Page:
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It is Venice, 1900, and Fenella is engaged to composer Caryl Dubrok until she hears that an unmarried woman named Gemma and child is staying with a composer named Dubrok. So the engagement is off and so is she for the mountains. There she meets and is intrigued by Sebastian, but she does not know that he is the composer that Gemma is staying with. When she learns about him, Gemma demands that she choose but Fenella cannot so Gemma and Sebastian leave to be married. They go to England to write his Ballet and Caryl and Fenella are re-engaged. But Fenella still loves the fun-loving Sebastian. Written by
Tony Fontana <email@example.com>
Only redeeming feature is Korngold's rapturous musical score...
'Escape Me Never' is a tired remake of an Elizabeth Bergner film from the '30s and they should have thought twice before filming it. As the N. Y. Times so aptly observed: "Harsh and unbelievable...the script is a frightful thing." Ida Lupino only made it because she was eager to co-star with Errol Flynn (they had a brief romantic relationship) but despite competent performances by all concerned, none of them have a chance against the poor script. Basically, it's the story of two musician brothers (Errol Flynn, Gig Young) and their involvement with two women (Ida Lupino, Eleanor Parker), a romantic tearjerker with occasional flashes of humor. Ida is the poverty-stricken Gemma in love with Flynn who is unfaithful to her until his reformation at the end. One of his musical compositions is brilliantly performed by a full orchestra and here Erich Wolfgang Korngold's score soars. He was unfortunate in that some of the films he scored were considerably less worthy of his talent than they should have been. His music is the only redeeming value of this disjointed, uneven mess of a film, a short original ballet, Primavera, and a popular song that was well received, Love for Love. Production-wise, the film suffers from an obvious use of process shots and sound-stage simulations of the Alps.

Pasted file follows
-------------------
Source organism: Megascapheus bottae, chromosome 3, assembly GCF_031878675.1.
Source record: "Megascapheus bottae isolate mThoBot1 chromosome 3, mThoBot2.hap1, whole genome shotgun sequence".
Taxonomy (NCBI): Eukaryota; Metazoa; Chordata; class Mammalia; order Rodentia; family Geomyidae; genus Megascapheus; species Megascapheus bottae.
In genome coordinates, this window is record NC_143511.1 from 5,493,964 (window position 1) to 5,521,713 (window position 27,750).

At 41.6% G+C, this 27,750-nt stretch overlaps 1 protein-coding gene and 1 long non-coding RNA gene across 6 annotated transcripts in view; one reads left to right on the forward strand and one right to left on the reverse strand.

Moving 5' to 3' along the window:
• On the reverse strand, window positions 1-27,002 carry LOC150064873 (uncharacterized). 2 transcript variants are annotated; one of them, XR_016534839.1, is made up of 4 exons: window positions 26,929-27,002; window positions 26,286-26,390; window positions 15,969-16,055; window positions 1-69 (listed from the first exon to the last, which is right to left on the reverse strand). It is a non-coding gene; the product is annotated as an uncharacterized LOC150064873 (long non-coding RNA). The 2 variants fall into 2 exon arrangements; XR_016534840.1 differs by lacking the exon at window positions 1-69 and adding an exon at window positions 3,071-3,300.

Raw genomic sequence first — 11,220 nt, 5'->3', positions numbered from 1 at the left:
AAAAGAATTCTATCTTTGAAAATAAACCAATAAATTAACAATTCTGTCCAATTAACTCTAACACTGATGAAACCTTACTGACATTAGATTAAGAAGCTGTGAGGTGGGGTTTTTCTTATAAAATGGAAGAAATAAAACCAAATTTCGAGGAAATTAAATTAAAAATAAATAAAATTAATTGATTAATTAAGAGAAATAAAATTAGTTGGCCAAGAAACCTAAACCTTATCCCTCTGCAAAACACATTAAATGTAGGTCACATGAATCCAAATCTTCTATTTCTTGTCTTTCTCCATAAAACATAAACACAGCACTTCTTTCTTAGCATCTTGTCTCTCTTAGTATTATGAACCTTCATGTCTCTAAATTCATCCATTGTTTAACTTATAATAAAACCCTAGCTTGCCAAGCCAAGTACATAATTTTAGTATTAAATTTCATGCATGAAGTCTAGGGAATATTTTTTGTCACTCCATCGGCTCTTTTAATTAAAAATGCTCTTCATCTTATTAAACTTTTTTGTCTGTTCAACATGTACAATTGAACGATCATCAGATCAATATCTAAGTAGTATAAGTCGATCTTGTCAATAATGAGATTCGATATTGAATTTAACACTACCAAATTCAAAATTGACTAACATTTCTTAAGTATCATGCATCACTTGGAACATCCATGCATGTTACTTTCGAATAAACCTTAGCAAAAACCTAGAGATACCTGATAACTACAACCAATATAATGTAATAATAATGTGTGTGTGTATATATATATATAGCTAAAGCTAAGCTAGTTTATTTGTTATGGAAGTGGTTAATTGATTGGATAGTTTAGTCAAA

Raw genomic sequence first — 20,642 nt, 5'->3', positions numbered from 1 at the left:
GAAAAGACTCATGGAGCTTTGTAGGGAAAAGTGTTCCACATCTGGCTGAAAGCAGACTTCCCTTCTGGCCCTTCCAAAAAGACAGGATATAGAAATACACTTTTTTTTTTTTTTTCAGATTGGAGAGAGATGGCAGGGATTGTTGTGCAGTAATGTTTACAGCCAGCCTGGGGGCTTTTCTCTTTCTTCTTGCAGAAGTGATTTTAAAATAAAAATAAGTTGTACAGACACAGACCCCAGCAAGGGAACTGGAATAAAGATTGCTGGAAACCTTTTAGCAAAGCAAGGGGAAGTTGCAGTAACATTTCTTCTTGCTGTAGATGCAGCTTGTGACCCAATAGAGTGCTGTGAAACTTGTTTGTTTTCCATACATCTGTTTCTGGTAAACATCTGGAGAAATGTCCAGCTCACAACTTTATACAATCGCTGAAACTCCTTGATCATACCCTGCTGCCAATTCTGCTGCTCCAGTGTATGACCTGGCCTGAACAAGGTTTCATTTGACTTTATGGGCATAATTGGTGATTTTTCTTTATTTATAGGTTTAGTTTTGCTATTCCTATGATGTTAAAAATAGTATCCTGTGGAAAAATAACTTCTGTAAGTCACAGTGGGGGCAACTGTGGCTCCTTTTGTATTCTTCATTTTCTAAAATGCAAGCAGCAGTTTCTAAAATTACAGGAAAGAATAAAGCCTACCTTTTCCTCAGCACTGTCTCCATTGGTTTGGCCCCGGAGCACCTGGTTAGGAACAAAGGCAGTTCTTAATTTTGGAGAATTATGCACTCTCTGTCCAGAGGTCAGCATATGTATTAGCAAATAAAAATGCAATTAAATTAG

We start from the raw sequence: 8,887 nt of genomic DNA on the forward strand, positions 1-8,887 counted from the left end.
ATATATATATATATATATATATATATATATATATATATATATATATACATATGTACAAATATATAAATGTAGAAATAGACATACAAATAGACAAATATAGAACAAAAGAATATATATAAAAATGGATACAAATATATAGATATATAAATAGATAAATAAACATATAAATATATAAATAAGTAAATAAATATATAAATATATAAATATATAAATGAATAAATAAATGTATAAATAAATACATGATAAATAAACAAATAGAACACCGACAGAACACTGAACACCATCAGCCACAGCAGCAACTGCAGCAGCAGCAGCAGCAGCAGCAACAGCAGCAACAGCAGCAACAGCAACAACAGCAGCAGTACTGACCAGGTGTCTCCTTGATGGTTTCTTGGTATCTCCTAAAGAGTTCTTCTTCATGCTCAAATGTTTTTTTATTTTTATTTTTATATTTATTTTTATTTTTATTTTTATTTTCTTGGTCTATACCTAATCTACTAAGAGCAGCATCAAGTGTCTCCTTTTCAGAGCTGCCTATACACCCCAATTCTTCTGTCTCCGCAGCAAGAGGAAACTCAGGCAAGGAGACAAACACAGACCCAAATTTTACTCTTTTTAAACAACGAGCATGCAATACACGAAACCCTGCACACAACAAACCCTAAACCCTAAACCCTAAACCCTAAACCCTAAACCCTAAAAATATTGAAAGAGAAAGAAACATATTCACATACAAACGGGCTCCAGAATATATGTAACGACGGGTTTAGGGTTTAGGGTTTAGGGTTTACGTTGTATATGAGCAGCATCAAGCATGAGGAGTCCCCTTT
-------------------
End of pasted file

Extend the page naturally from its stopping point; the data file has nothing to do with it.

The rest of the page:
My career article on Ida Lupino is due to appear in the Fall issue of FILMS OF THE GOLDEN AGE.
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